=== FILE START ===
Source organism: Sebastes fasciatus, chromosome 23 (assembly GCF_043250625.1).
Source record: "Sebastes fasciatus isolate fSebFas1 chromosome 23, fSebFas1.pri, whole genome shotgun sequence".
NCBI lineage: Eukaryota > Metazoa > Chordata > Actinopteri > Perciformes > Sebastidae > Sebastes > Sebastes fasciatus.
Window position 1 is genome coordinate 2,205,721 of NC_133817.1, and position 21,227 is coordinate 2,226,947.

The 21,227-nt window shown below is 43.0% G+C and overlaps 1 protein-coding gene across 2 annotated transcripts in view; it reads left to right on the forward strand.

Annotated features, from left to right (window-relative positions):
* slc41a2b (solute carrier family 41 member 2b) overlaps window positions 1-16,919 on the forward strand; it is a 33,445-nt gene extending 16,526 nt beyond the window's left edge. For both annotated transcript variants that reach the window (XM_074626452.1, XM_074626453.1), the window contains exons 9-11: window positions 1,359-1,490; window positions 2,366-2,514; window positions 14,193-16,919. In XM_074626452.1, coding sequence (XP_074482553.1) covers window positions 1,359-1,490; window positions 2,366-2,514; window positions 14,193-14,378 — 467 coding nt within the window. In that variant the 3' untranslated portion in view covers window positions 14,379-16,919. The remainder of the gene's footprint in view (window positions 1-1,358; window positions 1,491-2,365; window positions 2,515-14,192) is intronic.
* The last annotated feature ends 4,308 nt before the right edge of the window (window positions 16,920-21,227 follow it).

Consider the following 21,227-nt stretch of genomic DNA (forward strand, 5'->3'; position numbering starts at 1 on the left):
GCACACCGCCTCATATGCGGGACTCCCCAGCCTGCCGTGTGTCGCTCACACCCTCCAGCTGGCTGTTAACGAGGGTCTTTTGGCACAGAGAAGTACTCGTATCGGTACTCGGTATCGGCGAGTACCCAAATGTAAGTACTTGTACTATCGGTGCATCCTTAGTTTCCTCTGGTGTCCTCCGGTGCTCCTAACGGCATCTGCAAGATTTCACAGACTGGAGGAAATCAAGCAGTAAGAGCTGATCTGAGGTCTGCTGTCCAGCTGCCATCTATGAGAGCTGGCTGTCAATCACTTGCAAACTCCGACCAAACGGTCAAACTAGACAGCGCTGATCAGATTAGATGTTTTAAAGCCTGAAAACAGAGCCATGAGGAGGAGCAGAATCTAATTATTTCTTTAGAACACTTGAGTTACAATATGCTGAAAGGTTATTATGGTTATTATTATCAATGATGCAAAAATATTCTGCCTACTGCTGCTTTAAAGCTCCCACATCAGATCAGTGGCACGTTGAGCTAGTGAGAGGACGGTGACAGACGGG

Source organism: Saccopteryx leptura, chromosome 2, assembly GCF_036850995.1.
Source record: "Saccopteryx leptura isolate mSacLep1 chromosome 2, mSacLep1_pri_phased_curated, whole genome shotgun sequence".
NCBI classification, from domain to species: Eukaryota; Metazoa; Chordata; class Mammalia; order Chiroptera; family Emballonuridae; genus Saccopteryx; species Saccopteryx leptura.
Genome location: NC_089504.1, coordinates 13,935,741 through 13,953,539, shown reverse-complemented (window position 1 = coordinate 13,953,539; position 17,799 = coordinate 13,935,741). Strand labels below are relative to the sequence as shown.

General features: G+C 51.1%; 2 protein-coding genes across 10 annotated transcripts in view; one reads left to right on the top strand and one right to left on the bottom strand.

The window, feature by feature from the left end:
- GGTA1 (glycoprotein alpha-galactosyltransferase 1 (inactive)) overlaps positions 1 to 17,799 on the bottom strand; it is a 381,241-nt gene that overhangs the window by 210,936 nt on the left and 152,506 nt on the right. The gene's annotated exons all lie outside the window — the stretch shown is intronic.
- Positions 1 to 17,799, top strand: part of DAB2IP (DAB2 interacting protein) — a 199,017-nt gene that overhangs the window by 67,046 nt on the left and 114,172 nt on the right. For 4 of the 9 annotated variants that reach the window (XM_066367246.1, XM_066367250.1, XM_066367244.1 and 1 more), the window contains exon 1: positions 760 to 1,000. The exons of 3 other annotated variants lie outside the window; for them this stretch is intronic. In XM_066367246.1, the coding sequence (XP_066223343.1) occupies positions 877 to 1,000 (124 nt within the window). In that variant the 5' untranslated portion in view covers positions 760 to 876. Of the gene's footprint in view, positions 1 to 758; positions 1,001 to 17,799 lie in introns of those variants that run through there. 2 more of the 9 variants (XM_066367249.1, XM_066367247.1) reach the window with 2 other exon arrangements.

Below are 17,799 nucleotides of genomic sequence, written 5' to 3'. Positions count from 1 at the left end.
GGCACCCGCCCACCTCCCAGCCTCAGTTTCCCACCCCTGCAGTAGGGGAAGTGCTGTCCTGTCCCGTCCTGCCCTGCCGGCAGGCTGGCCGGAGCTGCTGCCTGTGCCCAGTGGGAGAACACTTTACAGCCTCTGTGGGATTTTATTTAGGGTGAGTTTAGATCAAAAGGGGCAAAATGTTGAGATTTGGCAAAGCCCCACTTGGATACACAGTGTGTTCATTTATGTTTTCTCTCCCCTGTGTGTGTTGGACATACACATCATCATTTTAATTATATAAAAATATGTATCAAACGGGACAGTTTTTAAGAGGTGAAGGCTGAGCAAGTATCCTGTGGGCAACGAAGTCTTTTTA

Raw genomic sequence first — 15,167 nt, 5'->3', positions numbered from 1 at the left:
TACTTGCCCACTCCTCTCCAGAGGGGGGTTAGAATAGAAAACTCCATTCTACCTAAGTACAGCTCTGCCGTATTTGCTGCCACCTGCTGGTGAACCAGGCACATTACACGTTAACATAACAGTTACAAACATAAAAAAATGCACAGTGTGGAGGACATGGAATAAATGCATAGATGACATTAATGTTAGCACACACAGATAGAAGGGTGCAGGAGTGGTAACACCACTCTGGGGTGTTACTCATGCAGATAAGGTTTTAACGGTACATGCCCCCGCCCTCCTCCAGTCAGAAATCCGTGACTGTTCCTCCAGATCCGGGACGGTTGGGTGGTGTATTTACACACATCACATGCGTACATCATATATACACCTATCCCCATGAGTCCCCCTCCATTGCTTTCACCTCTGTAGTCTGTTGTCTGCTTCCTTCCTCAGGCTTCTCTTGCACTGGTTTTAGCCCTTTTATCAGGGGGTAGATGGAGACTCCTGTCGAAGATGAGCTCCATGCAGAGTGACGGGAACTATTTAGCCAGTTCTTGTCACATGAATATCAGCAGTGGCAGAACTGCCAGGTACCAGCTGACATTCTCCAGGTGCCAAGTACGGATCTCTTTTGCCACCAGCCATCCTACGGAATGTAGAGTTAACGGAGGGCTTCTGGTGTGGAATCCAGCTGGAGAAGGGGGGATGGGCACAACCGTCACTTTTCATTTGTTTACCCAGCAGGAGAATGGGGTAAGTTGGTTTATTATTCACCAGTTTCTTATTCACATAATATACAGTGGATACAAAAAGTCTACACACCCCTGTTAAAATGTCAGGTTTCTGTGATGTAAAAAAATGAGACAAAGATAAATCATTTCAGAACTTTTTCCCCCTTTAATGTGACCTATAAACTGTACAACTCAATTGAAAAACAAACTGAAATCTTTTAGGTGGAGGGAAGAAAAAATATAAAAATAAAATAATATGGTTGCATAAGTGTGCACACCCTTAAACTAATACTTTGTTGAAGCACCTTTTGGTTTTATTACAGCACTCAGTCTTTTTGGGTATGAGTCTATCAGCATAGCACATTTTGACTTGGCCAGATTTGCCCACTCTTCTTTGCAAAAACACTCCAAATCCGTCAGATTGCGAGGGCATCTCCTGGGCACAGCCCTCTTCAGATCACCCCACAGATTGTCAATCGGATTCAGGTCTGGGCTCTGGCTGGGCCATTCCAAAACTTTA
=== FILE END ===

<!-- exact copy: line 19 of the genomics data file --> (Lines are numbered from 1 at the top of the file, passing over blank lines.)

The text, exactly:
Below are 17,799 nucleotides of genomic sequence, written 5' to 3'. Positions count from 1 at the left end.